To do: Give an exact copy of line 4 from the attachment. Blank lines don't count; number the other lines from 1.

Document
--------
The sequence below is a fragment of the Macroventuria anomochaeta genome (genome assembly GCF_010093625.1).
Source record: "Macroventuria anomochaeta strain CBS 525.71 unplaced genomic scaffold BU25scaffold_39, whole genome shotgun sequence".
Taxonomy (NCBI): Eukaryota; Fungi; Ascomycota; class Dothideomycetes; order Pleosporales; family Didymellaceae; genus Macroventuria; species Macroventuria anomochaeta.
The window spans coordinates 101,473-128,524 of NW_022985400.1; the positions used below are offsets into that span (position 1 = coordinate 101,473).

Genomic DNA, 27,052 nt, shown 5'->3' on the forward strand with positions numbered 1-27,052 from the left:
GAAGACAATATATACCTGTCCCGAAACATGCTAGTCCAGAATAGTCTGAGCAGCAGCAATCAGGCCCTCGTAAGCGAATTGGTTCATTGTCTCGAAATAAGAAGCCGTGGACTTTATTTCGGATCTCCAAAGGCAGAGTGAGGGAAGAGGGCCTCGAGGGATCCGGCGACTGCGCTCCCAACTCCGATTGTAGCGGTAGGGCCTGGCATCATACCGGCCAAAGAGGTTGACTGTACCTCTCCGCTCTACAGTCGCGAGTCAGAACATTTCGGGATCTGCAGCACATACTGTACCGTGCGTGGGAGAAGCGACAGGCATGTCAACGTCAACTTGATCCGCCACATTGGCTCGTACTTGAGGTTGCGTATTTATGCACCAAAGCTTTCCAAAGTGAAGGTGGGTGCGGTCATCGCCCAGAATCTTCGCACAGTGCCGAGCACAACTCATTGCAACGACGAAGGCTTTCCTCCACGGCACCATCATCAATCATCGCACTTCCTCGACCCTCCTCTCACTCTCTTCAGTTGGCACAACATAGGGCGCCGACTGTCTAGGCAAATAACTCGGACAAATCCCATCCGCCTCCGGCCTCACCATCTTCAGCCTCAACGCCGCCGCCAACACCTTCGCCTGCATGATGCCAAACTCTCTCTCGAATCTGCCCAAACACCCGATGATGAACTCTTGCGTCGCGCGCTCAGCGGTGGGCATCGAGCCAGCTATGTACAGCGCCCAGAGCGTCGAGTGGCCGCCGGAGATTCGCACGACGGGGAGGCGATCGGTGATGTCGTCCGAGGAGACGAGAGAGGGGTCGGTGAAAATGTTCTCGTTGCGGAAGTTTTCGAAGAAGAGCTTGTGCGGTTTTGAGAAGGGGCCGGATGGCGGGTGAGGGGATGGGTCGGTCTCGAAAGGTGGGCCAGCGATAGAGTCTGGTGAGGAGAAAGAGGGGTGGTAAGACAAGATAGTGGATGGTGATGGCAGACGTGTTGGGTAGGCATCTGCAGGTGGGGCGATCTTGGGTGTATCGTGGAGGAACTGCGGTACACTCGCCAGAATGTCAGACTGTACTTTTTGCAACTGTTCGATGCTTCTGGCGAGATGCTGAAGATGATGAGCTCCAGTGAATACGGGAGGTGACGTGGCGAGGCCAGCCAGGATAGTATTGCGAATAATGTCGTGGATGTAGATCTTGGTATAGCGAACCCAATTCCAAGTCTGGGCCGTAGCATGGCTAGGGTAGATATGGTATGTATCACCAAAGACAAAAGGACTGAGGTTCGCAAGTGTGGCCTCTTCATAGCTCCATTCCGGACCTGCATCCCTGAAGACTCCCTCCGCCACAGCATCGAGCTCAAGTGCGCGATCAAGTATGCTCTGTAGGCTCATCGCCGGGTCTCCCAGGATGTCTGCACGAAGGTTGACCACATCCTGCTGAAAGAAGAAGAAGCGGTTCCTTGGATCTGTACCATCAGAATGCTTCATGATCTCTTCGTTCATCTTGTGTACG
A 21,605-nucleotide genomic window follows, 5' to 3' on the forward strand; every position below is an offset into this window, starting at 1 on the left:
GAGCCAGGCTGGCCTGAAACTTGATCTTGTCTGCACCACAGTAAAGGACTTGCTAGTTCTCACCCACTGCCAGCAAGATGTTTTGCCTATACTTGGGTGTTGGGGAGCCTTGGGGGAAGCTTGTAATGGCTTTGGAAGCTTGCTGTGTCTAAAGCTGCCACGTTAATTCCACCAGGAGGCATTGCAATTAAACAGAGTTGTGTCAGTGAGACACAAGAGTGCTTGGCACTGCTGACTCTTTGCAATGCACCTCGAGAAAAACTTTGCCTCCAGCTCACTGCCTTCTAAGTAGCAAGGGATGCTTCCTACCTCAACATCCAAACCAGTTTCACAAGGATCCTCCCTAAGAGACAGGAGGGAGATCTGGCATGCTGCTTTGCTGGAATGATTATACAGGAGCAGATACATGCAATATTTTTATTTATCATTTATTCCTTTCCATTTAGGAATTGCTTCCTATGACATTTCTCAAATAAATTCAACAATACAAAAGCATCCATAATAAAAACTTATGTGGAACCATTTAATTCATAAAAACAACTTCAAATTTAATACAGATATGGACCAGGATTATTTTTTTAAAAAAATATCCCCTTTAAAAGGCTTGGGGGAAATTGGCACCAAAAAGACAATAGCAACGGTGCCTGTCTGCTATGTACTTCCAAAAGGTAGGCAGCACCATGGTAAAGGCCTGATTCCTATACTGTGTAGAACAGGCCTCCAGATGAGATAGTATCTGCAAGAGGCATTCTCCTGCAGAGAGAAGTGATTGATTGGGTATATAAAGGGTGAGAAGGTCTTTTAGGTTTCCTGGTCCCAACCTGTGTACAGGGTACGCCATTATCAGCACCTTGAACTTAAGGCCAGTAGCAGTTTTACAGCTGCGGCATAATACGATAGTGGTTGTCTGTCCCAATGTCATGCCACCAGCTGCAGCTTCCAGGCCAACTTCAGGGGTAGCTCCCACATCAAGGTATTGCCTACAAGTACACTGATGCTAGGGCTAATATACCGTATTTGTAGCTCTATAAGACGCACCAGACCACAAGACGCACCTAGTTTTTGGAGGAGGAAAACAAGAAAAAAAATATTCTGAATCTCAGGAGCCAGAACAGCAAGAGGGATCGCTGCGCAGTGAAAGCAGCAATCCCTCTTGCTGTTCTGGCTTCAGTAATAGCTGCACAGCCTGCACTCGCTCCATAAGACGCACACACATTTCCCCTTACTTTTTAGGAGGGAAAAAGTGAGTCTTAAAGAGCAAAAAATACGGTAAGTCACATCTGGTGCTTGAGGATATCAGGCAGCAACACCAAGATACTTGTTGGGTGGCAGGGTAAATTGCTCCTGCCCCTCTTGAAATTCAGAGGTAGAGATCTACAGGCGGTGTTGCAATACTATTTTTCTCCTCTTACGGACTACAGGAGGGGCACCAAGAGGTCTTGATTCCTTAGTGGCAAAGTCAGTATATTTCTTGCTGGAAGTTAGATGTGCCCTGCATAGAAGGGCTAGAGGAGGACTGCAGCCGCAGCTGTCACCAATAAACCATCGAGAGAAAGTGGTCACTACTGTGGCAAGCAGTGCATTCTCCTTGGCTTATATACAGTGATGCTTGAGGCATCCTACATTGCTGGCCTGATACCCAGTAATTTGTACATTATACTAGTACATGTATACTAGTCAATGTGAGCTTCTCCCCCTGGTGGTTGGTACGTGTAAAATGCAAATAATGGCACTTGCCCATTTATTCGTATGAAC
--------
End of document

The window spans coordinates 101,473-128,524 of NW_022985400.1; the positions used below are offsets into that span (position 1 = coordinate 101,473).